Things just keep getting better for Ryan Fitzpatrick ’05.
After leading his Buffalo Bills to a 3-0 start, the former Crimson quarterback has gone from a player little known outside Harvard Yard and upstate New York to a national media darling in a matter of weeks (as an example, if Fitzpatrick’s Google Trends chart were a polygraph, he would have been accused of recently telling more lies than Pinocchio).
Harvard football alum, Eric LaHaie ’02, has headed to the Sahara Desert to race in honor of his late teammate and friend, Niall Murphy ’02.
LaHaie and Murphy were best friends and both All-Ivy defenders for the Crimson.
Murphy, who was also a hurdler on the track and field team, suffered from diabetes at a young age and passed away suddenly in February due to complications from juvenile diabetes.
Buffalo Bills and former Harvard quarterback Ryan Fitzpatrick ’05 has enjoyed quite a bit of attention recently for leading a perennially underachieving team to an unblemished 3-0 record. After Fitzy’s heroics against the Patriots, ESPN named the former Crimson star as the top player in this week’s Cross-Sport Power Rankings.
That was just one of several ESPN features on Fitzpatrick in recent weeks. Another that has grabbed the attention of many (including our very own Greg Mankiw) was an interview with Fitzy during ESPN’s NFL Sunday Countdown.
Rachel Nichols sat down with Fitzpatrick to talk about what everyone else talks to Fitzpatrick about: what it means to play in the NFL without having come from Auburn, LSU, Florida, etc. Instead of letting this bit be like the hundreds of interviews that discuss how hard it is for a Harvard man to throw a football, the segment added a new twist.
Find out after the jump!
Our alumni tracker for the week again remains focused on Ryan Fitzpatrick ’05, who completed Mission: Impossible on Sunday, when he led Buffalo to victory over New England for the first time in eight years.
The Harvard alum, who is currently leading in ESPN.com’s poll for AFC East Player of the week, threw for a season-high 369 yards, completing 27-of-40 throws with two touchdown passes. With the help of running back Fred Jackson and a couple of key interceptions by his defense, Fitzpatrick directed a come-from-behind win to give the Bills’ their first 3-0 record since 2008.
The artistic folk aren’t normally the kind to make a big splash at a football game.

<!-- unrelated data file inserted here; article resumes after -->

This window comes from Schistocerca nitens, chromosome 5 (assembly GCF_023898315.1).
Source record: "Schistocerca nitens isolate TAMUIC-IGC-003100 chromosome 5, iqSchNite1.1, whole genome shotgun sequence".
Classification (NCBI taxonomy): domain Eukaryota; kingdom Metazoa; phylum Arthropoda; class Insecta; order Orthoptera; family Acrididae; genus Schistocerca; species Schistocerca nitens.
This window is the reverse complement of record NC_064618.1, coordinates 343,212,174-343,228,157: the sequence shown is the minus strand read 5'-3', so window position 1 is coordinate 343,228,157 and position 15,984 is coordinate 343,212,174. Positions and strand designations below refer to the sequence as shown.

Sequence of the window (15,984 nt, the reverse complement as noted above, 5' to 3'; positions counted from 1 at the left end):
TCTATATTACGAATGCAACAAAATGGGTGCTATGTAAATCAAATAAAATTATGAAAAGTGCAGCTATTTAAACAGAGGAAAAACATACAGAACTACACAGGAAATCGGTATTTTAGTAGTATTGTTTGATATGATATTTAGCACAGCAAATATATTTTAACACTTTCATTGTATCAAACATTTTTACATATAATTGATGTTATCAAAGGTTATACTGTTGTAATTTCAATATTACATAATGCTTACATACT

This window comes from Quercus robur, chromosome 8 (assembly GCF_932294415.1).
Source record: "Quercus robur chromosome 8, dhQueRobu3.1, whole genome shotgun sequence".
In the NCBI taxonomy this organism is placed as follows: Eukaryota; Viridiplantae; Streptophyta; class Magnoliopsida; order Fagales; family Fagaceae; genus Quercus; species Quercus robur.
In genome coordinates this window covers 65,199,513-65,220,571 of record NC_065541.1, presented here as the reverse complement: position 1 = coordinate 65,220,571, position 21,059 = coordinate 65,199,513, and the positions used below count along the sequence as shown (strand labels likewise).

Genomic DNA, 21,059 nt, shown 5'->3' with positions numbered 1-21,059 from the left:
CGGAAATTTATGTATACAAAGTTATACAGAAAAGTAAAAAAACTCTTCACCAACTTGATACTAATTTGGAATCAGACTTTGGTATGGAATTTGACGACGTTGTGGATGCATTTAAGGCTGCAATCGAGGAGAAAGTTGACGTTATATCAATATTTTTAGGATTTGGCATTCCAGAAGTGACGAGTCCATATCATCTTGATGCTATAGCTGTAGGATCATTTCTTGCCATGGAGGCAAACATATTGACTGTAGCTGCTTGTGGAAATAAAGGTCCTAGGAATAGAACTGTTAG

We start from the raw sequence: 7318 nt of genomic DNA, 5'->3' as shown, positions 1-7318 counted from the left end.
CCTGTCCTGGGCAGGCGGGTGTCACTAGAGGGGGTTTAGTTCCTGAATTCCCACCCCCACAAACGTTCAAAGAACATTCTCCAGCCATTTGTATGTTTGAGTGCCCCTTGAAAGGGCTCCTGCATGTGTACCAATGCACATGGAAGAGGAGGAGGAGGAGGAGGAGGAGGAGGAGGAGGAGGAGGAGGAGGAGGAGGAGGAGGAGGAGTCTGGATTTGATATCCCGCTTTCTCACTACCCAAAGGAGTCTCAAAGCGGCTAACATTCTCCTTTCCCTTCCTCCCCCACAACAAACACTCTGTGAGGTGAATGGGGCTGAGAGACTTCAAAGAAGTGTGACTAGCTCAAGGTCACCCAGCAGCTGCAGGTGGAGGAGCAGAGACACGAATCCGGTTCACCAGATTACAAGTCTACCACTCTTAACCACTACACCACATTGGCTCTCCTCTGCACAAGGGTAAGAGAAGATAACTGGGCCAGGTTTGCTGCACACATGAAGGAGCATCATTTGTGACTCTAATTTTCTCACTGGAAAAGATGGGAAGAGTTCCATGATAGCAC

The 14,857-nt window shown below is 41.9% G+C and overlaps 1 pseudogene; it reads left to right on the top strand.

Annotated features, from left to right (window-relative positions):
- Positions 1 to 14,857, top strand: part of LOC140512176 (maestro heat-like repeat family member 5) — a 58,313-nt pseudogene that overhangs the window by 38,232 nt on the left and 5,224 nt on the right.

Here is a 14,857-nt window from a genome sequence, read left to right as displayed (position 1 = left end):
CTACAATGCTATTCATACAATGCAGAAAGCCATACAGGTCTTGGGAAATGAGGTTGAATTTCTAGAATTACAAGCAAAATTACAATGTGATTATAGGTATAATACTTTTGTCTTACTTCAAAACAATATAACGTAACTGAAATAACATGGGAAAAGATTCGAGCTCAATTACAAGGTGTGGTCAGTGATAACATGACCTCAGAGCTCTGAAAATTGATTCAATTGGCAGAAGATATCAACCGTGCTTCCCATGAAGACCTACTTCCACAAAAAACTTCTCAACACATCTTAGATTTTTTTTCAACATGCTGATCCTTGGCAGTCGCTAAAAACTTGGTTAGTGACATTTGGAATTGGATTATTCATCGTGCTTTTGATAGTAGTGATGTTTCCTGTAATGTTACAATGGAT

But at Friday night’s football game, a pair of on-field performances caught the attention of the 18,565 in attendance.
Entertainment during pauses in games has been around almost as long as the sports themselves. Still, the Harvard Crimson Dance Team may have taken its mandate to entertain a little too far. The troupe came on at the end of the first quarter, but as the Crimson and Brown made their way back onto the field, the dancers didn’t move.
And for a solid 30 seconds, the dancers and the football players shared the gridiron, much to the confusion of the fans and apparent bewilderment of the referees.
The stranger performance of the night came from Brown’s band at halftime. It started just like any other band performance—unfamiliar fight songs, two-year-old cultural references—when it took a rather peculiar turn.
They arranged themselves like, well, what looked like a male sex organ that spanned most of the length of the field. I’m not sure if they meant to give Harvard the shaft.
So, without further ado, readers can choose their cheap one-liner about the picture from the following options:
1. It definitely looked smaller than when they practiced. Must’ve been cold.
2. 25-second routine? That’s about right.
3. Insert your own joke based on the fact that the name of the school is, hilariously, Brown.
It was an exciting game, and it was much tighter throughout the contest than the final score indicates. But there really is nothing quite like a little fifth-grade humor to make a rainy football Friday game that much better.